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estate planning Archives

Even young people can start an estate plan to protect themselves

Estate planning is something that you probably don't think about much if you're young and don't yet have a family. Despite this, it's always smart to start planning your estate as soon as you can. You may just be starting out in your career or have purchased a home for the first time; whatever you're doing in life, you want to take steps to protect it with your estate plan.

Utilize trusts when making your estate plan

While it is never pleasant to contemplate one's own mortality, responsible spouses, parents and grandparents want to make things easier for their loved ones when they pass away. That's why most decide to plan their estate distribution and other related matters while they are still able to execute these legal documents.

Americans are falling behind on creating wills: Make yours now

When you think about estate planning, you're probably thinking about it as an individual. After all, your death or injuries will involve you on your own. However, when you plan for your passing or for a severe injury, you may wish to do so with your significant other.

Why you should protect your digital footprint after death

One thing that people need to start accounting for in their estate plans is the protection of their digital accounts and assets. Take, for example, the number of people who have accounts on Facebook, Instagram, Twitter and other social media pages. These accounts can be left open after a person's death, closed or converted into legacy accounts, which can be used to mourn, celebrate and remember a person after they've passed away.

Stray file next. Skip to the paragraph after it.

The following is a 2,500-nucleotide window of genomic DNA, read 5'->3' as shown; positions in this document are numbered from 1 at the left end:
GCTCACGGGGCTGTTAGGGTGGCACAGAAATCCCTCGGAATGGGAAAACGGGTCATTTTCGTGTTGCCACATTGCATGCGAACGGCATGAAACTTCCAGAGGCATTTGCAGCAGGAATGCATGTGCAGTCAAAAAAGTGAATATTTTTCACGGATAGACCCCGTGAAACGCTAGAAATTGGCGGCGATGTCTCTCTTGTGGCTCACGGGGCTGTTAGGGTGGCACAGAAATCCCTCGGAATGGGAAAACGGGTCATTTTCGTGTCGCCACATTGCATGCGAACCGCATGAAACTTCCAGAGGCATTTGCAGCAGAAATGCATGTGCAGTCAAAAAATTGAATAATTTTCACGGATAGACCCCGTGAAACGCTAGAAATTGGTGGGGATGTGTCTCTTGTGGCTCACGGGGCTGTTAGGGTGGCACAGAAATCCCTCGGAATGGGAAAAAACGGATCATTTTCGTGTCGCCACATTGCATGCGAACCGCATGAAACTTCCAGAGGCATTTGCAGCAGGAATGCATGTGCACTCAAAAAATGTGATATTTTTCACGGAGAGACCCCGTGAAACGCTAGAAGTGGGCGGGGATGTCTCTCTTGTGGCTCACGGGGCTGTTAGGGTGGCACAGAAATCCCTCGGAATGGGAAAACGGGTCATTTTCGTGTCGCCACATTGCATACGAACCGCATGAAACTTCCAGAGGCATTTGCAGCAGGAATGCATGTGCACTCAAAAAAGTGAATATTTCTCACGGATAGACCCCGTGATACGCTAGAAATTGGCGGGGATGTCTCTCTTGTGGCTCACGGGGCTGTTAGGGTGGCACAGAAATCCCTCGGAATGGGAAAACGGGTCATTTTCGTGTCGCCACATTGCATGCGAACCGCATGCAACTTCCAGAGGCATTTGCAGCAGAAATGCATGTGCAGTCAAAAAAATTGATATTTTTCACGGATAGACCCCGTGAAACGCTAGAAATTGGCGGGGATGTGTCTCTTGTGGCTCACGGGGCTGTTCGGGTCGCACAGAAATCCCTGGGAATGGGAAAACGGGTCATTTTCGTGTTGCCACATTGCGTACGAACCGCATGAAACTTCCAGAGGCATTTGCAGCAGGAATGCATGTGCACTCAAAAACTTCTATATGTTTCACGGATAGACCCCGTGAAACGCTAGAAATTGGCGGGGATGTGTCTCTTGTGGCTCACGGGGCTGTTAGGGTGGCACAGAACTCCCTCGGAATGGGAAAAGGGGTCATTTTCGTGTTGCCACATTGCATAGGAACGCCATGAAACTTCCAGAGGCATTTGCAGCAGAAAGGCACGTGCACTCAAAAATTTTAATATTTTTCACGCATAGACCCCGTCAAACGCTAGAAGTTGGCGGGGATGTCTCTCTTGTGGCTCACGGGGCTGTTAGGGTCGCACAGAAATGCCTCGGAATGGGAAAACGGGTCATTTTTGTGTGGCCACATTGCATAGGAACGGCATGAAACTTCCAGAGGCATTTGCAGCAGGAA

Should my estate plan discuss euthanasia or assisted suicide?

When you are planning for old age and beyond, you'll be making changes to your estate plan. Your estate plan is a group of important legal documents that dictate what you'd like to see happen if you are unable to make decisions for yourself or if you pass away.

Business succession is a key part of the estate planning process

Many individuals draft wills once they accumulate assets or when they marry, get divorced or have kids. Others may simply have a power of attorney drawn up to allow someone else to make health care or financial decisions on their behalf. Few engage in business succession planning, though.

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